Thank you to my...

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How does Governor Kasich’s school funding plan stack up, according to one of the nation’s foremost experts in school finance and reform?  Find out in our latest publication, Steps in the Right Direction: Assessing “Ohio Achievement Everywhere” – the Kasich Plan.

In 2009, Fordham's Ohio team engaged Professor Paul Hill to to provide an analysis of then-Governor Strickland's school funding plan. We couldn’t think of anyone better to do the work than Hill—he is founder and recently retired director of the University of Washington’s Center on Reinventing Public Education, and a former Senior Fellow at Brookings and RAND. He was also the lead researcher on Facing the Future: Financing Productive Schools, a six-year effort, funded by the Bill & Melinda Gates Foundation, which concluded that America’s public-school finance systems are burdened by rules and narrow policies that hold local officials accountable for compliance but not for results.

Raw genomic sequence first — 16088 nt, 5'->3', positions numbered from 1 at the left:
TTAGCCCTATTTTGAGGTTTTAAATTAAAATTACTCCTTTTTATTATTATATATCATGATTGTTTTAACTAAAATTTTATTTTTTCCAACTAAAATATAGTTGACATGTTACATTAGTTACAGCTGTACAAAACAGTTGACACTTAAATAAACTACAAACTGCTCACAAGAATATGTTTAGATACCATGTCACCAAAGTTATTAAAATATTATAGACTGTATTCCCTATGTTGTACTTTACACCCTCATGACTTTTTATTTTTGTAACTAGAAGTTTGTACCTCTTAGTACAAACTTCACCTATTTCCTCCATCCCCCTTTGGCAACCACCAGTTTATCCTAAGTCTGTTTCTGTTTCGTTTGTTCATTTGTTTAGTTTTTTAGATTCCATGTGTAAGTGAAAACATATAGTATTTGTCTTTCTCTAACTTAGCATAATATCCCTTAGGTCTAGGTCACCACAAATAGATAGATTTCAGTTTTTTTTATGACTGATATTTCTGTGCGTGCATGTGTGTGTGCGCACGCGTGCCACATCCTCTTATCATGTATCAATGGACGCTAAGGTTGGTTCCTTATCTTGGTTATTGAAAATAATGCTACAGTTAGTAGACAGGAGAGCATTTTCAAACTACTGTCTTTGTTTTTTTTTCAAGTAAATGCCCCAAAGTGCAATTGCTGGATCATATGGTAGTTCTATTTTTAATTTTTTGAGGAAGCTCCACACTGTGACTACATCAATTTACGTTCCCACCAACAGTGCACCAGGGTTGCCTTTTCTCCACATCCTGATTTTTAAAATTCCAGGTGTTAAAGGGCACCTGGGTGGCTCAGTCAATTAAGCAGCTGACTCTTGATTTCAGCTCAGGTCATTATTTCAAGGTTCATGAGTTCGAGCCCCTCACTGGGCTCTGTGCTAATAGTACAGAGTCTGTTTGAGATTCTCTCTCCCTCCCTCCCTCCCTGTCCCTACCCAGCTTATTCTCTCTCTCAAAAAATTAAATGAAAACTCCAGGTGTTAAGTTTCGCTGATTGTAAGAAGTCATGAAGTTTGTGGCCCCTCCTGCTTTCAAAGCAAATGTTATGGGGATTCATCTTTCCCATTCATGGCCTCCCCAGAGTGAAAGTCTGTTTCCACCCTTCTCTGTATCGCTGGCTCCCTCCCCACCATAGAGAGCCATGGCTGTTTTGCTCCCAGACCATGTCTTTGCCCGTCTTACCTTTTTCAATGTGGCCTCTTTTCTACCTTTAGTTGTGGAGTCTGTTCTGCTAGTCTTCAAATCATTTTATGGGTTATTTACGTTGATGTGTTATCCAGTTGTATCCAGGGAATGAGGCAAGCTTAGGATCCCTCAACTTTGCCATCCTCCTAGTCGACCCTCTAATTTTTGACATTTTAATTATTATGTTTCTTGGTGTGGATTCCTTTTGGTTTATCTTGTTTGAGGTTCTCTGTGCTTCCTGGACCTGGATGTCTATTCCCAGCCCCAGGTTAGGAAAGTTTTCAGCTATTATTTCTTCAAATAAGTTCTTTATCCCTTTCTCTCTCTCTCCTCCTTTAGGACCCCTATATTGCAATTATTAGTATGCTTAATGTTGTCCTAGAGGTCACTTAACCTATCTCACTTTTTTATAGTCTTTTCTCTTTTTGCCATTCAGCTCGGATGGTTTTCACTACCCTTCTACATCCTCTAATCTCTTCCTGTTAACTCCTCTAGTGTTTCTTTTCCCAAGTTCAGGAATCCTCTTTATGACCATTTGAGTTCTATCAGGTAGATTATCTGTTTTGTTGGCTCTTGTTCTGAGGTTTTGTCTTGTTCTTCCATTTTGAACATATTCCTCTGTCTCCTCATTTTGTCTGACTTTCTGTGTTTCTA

Fast forward to 2013, and another Ohio governor is proposing a school funding reform plan. We once again asked Professor Hill if he would provide a review of the governor’s plan. As the title notes, Professor Hill observes that Governor Kasich’s reform plan will advance Ohio and it schools, but it could be better and bolder. Download the short report to learn more about Professor Hill’s take on Kasich’s school funding plan....